• Pence’s Handmaiden Tale Initiative Bingo. Two different measures limiting reproductive rights happened this week. The first is that HR7, a bill that would prohibit use of federal funds for “abortion or health coverage that includes abortion,” passed in the House (though it still needs to go through the Senate). Trump also issued an executive memorandum that reinstates a Reagan-era ban on funding for international health organizations that provide information about abortions or abortions themselves.
  • Ben Carson: Just One Calorie, and That’s Not-Evil Enough for Us. The Senate Banking committee unanimously voted to approve Ben Carson as Secretary of Housing and Urban Development, which means the vote has been opened for the whole Senate. (Elizabeth Warren was among those who voted yea.)
  • Gagging On Science. The Trump Administration issued varying degrees of gag order on several Executive agencies this past week, which by the way is not exactly legal. Most coverage has been on the EPA and the USDA, but several other agencies (such as Health and Human Services, Interior, and Transportation) have also been impacted.
  • Authoritarian State of the Nation. Amy Kiskind keeps a weekly tab of authoritarian acts in the United States, and has her own set of news from this week. Some of that work is reproduced here, but it’s worth checking out her summary as well — she has a broader scope of political expertise than I do by far.

The Good:

  • Emoluments What Now? A cadre of attorneys, including the leading national authorities for American constitutional law, are suing Donald Trump for violation of the Emoluments Clause of the Constitution. The short version of what this means is that they are arguing that Trump’s elaborate business empire, which provides services to foreign nationals, creates a conflict of interest for him which cannot be resolved, because it potentially makes him beholden to other countries. The suit is demanding that he either divest from his company business interests entirely or step down.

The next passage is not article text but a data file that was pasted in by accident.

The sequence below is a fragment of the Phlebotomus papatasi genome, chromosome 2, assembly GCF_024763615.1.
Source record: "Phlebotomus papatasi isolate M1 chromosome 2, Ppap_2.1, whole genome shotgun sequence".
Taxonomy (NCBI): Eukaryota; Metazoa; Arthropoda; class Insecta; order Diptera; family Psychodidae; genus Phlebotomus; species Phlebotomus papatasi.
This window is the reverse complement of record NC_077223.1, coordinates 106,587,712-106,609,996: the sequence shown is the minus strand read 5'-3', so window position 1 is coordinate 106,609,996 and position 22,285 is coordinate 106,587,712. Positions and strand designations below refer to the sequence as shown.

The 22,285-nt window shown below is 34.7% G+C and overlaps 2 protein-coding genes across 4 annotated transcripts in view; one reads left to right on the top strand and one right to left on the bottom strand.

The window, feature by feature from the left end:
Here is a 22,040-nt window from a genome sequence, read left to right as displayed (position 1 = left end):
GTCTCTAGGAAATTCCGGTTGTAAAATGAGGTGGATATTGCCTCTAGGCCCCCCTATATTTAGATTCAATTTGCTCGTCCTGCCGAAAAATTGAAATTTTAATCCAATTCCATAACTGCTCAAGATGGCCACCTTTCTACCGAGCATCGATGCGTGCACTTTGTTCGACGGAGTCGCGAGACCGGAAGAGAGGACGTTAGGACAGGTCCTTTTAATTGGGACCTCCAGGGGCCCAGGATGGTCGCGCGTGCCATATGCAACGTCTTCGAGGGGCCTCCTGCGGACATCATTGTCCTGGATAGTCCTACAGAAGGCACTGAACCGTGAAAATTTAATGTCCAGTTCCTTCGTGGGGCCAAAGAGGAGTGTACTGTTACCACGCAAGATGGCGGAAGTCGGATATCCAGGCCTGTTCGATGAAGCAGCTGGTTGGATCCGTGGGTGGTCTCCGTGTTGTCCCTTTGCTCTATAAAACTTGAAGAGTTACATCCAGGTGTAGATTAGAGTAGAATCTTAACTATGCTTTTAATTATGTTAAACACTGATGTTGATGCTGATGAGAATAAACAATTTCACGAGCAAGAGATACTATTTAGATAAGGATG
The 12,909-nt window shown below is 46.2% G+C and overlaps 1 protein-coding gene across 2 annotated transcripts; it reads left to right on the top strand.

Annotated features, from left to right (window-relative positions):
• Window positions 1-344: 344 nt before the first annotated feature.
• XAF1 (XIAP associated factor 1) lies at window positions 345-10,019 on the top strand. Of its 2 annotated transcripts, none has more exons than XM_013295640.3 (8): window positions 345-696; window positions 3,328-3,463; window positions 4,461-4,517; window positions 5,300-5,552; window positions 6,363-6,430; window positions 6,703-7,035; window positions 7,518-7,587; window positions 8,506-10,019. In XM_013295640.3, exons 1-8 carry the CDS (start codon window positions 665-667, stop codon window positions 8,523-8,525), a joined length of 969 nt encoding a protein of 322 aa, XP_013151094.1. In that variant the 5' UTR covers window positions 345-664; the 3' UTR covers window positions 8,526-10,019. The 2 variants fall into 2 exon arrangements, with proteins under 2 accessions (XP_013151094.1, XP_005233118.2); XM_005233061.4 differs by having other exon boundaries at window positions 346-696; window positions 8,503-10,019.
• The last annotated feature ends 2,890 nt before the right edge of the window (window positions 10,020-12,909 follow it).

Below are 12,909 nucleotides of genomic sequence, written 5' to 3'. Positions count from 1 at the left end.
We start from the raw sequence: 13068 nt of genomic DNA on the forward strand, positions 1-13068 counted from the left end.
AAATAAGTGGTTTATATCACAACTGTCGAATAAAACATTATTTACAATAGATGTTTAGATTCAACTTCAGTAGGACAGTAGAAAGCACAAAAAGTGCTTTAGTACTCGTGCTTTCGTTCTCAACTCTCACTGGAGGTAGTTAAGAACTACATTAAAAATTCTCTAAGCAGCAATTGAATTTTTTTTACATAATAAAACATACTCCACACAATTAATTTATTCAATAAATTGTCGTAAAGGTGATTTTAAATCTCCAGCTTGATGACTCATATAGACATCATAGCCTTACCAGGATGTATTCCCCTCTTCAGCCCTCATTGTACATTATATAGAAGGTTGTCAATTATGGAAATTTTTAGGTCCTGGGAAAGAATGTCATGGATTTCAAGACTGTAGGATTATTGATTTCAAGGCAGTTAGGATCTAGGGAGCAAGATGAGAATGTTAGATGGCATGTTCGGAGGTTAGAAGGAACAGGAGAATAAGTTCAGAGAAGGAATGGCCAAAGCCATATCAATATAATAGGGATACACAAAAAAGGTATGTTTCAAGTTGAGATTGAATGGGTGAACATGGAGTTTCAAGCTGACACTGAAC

• Bad-Hombre-Lands and National Snark Service. Somewhat incredibly, after gag orders came down on the EPA and the USDA, and the National Park Service was ordered to take down tweets about the inauguration size, Badlands National Park started “rogue tweeting” climate change facts. After the tweets were taken down, multiple unofficial spoof twitter accounts launched, which now have over 100,000 followers each.
  • Airport Wins (in Some Places). Several different federal courts across the nation have issued holdings that detention of Middle Eastern immigrants in airports, which began Friday after the executive order was issued, is unlawful. One of these cases (the New York case, specifically) had a holding that extended to all practice nationally.
  • Somebody Edited Wikipedia to Include Paul Ryan Among Examples of Invertebrates. This one didn’t even need a snarky heading.
  • National Cute Animal Tweet-Off. Yeah, you read that correctly; zoos and aquariums all over the country engaged in a national cute animals tweet-off on Wednesday. This totally counts as national news. Do yourself a favor and click the link to see many, many excellent fuzzy and scaly friends — you’ve reached the end of this past week’s news, which means you earned it!